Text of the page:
Sep 05 2010
When we watch peregrine falcons nesting on camera in urban settings or visit them at bridges we often forget that they nest in wild places.
Here’s a wild place where peregrines nest every year: Champlain Mountain at Acadia National Park.
Champlain is a 1,058-foot granite mountain that overlooks Frenchman’s Bay. The side shown here is the “easy” slope but I can tell you from climbing it that even this side is steep. It’s a staircase to heaven.
The other side, where the peregrines nest, is a sheer cliff with a trail too steep for anyone afraid of heights. (I am!) That trail is called The Precipice and it’s closed during nesting season.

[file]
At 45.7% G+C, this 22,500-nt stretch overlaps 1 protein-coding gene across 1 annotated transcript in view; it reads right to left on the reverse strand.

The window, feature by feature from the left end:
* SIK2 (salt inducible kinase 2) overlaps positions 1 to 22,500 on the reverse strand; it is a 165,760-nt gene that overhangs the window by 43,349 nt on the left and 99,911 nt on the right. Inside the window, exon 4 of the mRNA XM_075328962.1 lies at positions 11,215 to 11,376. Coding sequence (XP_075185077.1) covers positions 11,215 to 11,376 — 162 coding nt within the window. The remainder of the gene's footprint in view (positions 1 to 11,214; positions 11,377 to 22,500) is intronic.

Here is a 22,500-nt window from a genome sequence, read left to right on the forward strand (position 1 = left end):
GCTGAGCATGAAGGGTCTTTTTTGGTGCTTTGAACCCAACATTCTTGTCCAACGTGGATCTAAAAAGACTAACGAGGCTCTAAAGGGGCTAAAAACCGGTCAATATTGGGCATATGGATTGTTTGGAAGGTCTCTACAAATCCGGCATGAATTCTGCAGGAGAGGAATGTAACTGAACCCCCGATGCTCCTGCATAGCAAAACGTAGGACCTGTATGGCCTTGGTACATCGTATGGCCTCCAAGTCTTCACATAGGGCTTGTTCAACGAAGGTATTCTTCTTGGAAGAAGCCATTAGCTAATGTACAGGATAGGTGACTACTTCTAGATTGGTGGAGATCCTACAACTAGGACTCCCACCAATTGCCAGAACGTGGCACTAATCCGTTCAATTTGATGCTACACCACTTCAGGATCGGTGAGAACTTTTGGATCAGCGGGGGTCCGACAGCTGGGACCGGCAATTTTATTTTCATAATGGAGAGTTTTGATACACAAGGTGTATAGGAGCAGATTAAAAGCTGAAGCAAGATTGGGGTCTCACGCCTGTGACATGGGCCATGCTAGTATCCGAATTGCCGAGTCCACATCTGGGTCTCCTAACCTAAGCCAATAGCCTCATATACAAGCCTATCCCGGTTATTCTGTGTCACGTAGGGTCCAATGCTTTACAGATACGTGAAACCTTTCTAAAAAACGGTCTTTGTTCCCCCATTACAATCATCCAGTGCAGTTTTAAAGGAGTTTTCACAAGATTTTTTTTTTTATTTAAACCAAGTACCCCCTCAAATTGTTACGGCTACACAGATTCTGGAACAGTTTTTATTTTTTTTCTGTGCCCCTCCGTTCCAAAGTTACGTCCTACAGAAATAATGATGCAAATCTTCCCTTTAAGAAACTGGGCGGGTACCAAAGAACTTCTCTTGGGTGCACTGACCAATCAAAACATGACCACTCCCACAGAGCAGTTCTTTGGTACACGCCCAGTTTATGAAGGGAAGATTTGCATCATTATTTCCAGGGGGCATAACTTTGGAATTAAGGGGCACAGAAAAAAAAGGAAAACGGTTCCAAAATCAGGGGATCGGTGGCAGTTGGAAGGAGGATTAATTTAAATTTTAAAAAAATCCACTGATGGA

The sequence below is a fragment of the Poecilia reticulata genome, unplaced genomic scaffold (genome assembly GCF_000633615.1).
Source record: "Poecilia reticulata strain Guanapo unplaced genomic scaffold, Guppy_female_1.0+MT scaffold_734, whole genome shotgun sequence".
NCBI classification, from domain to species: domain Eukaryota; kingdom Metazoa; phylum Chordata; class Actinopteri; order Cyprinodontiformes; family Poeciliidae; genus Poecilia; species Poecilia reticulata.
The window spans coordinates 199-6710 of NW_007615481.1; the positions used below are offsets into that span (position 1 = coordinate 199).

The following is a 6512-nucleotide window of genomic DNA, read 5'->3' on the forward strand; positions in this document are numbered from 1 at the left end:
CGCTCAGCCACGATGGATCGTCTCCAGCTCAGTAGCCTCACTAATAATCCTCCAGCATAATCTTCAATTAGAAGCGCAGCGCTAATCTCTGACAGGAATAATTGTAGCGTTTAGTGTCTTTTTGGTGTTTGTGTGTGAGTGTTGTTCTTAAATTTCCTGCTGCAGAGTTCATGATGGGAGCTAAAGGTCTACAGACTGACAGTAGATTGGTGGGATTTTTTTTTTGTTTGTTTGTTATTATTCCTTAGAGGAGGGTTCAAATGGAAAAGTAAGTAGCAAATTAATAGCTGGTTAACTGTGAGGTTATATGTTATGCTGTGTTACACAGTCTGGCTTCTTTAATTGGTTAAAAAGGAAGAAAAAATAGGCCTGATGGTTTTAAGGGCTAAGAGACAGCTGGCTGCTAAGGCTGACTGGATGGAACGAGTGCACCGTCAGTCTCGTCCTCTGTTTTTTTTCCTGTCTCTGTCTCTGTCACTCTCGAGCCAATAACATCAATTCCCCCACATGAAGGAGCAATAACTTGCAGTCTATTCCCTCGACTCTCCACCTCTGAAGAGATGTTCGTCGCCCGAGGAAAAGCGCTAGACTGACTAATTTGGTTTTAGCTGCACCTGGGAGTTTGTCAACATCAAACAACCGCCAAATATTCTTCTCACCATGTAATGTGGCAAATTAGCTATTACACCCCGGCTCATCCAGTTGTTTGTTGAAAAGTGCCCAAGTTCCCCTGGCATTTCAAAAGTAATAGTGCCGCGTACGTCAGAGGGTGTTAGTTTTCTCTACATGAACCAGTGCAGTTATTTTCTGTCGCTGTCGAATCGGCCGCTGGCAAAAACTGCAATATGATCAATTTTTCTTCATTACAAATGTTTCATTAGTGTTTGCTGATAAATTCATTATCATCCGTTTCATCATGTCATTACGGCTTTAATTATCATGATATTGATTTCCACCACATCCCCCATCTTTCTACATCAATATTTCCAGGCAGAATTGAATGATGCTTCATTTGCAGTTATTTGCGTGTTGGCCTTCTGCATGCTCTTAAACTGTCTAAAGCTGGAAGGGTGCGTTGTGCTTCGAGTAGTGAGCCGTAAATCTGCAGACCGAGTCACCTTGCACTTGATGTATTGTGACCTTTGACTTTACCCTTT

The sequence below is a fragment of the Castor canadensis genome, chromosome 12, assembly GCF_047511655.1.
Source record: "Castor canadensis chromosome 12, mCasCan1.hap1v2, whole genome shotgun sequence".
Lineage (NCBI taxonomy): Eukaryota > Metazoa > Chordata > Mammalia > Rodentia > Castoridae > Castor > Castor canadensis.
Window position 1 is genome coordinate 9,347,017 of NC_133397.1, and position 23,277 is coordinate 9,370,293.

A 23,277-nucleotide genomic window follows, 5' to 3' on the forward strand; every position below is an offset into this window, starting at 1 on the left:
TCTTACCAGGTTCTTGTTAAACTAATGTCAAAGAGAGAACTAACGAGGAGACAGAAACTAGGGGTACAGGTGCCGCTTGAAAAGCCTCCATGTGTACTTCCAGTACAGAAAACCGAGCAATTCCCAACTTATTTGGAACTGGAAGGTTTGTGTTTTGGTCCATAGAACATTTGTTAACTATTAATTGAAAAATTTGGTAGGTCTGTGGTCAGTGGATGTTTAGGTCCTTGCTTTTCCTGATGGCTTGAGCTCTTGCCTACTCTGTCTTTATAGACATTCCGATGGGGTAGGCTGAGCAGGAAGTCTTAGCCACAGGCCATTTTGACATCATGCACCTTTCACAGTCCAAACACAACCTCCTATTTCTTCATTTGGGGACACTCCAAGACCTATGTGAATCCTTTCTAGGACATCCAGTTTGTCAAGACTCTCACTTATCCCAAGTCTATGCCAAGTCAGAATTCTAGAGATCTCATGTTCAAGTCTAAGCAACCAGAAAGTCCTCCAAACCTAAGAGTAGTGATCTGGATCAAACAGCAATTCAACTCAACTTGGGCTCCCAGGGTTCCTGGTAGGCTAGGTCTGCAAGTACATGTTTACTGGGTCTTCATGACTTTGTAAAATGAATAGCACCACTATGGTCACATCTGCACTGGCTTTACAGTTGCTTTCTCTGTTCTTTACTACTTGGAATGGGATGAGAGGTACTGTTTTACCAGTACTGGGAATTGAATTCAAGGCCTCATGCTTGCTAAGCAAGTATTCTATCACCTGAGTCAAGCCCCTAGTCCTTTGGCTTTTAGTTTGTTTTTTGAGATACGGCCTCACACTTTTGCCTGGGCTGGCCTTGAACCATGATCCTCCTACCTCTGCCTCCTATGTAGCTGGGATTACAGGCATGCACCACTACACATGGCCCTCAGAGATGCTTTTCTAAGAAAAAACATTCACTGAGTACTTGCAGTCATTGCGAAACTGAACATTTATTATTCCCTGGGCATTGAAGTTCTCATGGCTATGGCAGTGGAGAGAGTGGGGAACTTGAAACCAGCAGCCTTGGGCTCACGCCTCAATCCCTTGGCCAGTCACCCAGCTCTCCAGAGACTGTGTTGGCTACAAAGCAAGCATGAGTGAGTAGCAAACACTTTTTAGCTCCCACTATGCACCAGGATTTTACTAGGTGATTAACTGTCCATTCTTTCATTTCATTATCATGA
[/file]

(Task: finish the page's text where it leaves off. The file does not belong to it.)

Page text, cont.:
Cliff nests, though in beautiful settings, are generally not as successful as those on tall buildings. In the past decade there have been as many as four peregrine nests at Acadia but all four failed one spring due to bad weather.
This year there were only two nests, one at the Precipice, the other at Beech Cliffs. Beech fledged four young in June but for weeks it looked like the Precipice nest would fail. The pair picked a likely nest site but abandoned it when they should have been incubating.
The Precipice peregrines remained on territory but continued to puzzle everyone until late June when observers heard a nestling begging. In July this pair fledged one young female. And now the trail is again open for climbing.
For photos of Acadia’s peregrines (including two pictures of Ranger Lora Haller, formerly of Pittsburgh), click here.
(photo of Champlain Mountain by Moses Martin)